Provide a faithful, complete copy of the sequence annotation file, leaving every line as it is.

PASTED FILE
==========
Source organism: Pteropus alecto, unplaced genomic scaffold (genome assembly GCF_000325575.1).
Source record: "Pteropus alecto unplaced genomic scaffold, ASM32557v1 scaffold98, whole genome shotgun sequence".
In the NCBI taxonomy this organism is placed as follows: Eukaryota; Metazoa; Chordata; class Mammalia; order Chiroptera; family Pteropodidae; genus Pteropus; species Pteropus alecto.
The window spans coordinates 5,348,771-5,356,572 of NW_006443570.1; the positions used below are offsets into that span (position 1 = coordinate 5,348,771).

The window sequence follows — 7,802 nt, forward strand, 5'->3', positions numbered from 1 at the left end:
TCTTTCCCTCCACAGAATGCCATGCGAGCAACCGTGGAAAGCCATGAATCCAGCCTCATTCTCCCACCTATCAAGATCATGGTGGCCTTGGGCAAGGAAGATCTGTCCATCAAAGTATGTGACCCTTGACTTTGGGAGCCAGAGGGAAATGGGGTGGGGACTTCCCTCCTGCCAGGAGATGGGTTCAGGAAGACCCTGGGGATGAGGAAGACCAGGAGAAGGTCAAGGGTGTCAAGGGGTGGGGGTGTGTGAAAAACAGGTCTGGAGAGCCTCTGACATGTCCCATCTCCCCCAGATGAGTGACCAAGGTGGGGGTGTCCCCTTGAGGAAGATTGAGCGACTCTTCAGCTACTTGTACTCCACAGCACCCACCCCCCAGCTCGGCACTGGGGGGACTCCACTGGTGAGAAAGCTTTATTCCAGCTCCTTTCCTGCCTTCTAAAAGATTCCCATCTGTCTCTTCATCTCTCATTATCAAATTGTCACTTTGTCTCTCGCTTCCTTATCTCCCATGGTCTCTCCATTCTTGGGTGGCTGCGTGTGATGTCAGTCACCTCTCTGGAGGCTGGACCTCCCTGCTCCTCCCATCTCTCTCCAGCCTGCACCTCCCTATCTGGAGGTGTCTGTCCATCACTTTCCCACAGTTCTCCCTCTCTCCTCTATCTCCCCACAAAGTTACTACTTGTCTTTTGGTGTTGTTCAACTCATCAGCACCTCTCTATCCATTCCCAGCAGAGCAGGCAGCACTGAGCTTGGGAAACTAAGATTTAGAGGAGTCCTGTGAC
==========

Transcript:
Source organism: Pteropus alecto, unplaced genomic scaffold (genome assembly GCF_000325575.1).
Source record: "Pteropus alecto unplaced genomic scaffold, ASM32557v1 scaffold98, whole genome shotgun sequence".
In the NCBI taxonomy this organism is placed as follows: Eukaryota; Metazoa; Chordata; class Mammalia; order Chiroptera; family Pteropodidae; genus Pteropus; species Pteropus alecto.
The window spans coordinates 5,348,771-5,356,572 of NW_006443570.1; the positions used below are offsets into that span (position 1 = coordinate 5,348,771).

The window sequence follows — 7,802 nt, forward strand, 5'->3', positions numbered from 1 at the left end:
TCTTTCCCTCCACAGAATGCCATGCGAGCAACCGTGGAAAGCCATGAATCCAGCCTCATTCTCCCACCTATCAAGATCATGGTGGCCTTGGGCAAGGAAGATCTGTCCATCAAAGTATGTGACCCTTGACTTTGGGAGCCAGAGGGAAATGGGGTGGGGACTTCCCTCCTGCCAGGAGATGGGTTCAGGAAGACCCTGGGGATGAGGAAGACCAGGAGAAGGTCAAGGGTGTCAAGGGGTGGGGGTGTGTGAAAAACAGGTCTGGAGAGCCTCTGACATGTCCCATCTCCCCCAGATGAGTGACCAAGGTGGGGGTGTCCCCTTGAGGAAGATTGAGCGACTCTTCAGCTACTTGTACTCCACAGCACCCACCCCCCAGCTCGGCACTGGGGGGACTCCACTGGTGAGAAAGCTTTATTCCAGCTCCTTTCCTGCCTTCTAAAAGATTCCCATCTGTCTCTTCATCTCTCATTATCAAATTGTCACTTTGTCTCTCGCTTCCTTATCTCCCATGGTCTCTCCATTCTTGGGTGGCTGCGTGTGATGTCAGTCACCTCTCTGGAGGCTGGACCTCCCTGCTCCTCCCATCTCTCTCCAGCCTGCACCTCCCTATCTGGAGGTGTCTGTCCATCACTTTCCCACAGTTCTCCCTCTCTCCTCTATCTCCCCACAAAGTTACTACTTGTCTTTTGGTGTTGTTCAACTCATCAGCACCTCTCTATCCATTCCCAGCAGAGCAGGCAGCACTGAGCTTGGGAAACTAAGATTTAGAGGAGTCCTGTGAC